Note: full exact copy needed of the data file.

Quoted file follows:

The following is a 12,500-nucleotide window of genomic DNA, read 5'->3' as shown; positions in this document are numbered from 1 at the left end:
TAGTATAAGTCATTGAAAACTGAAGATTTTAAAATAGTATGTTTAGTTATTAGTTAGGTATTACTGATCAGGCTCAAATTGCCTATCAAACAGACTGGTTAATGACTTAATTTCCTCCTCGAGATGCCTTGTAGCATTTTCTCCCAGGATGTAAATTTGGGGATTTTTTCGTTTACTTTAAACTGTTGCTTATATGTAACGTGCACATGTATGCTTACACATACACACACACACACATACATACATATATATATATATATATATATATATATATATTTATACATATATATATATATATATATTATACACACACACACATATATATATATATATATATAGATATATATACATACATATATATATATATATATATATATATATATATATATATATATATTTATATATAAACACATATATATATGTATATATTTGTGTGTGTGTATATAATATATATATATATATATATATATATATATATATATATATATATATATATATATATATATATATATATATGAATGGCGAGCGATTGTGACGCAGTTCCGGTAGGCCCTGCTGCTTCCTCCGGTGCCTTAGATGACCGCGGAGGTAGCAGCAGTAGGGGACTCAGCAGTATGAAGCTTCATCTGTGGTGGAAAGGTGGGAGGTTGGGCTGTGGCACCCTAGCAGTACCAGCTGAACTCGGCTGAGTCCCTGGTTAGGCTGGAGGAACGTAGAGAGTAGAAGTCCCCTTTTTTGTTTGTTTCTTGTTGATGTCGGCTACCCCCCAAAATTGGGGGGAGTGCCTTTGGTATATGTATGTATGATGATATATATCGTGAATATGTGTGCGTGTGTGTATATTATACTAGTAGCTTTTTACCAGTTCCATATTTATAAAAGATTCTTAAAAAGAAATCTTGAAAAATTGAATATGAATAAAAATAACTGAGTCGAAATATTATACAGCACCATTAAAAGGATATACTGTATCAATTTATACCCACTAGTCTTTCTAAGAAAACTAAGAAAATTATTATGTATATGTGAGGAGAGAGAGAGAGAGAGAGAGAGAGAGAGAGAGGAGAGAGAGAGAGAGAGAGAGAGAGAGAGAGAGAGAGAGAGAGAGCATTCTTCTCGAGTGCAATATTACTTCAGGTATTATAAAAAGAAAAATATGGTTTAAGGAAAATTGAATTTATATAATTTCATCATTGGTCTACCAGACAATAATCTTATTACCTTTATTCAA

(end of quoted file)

The following is a 12,500-nucleotide window of genomic DNA, read 5'->3' as shown; positions in this document are numbered from 1 at the left end:
TAGTATAAGTCATTGAAAACTGAAGATTTTAAAATAGTATGTTTAGTTATTAGTTAGGTATTACTGATCAGGCTCAAATTGCCTATCAAACAGACTGGTTAATGACTTAATTTCCTCCTCGAGATGCCTTGTAGCATTTTCTCCCAGGATGTAAATTTGGGGATTTTTTCGTTTACTTTAAACTGTTGCTTATATGTAACGTGCACATGTATGCTTACACATACACACACACACACATACATACATATATATATATATATATATATATATATATATTTATACATATATATATATATATATATTATACACACACACACATATATATATATATATATATAGATATATATACATACATATATATATATATATATATATATATATATATATATATATATATTTATATATAAACACATATATATATGTATATATTTGTGTGTGTGTATATAATATATATATATATATATATATATATATATATATATATATATATATATATATATATATATATATATATATGAATGGCGAGCGATTGTGACGCAGTTCCGGTAGGCCCTGCTGCTTCCTCCGGTGCCTTAGATGACCGCGGAGGTAGCAGCAGTAGGGGACTCAGCAGTATGAAGCTTCATCTGTGGTGGAAAGGTGGGAGGTTGGGCTGTGGCACCCTAGCAGTACCAGCTGAACTCGGCTGAGTCCCTGGTTAGGCTGGAGGAACGTAGAGAGTAGAAGTCCCCTTTTTTGTTTGTTTCTTGTTGATGTCGGCTACCCCCCAAAATTGGGGGGAGTGCCTTTGGTATATGTATGTATGATGATATATATCGTGAATATGTGTGCGTGTGTGTATATTATACTAGTAGCTTTTTACCAGTTCCATATTTATAAAAGATTCTTAAAAAGAAATCTTGAAAAATTGAATATGAATAAAAATAACTGAGTCGAAATATTATACAGCACCATTAAAAGGATATACTGTATCAATTTATACCCACTAGTCTTTCTAAGAAAACTAAGAAAATTATTATGTATATGTGAGGAGAGAGAGAGAGAGAGAGAGAGAGAGAGAGAGGAGAGAGAGAGAGAGAGAGAGAGAGAGAGAGAGAGAGAGAGAGAGCATTCTTCTCGAGTGCAATATTACTTCAGGTATTATAAAAAGAAAAATATGGTTTAAGGAAAATTGAATTTATATAATTTCATCATTGGTCTACCAGACAATAATCTTATTACCTTTATTCAA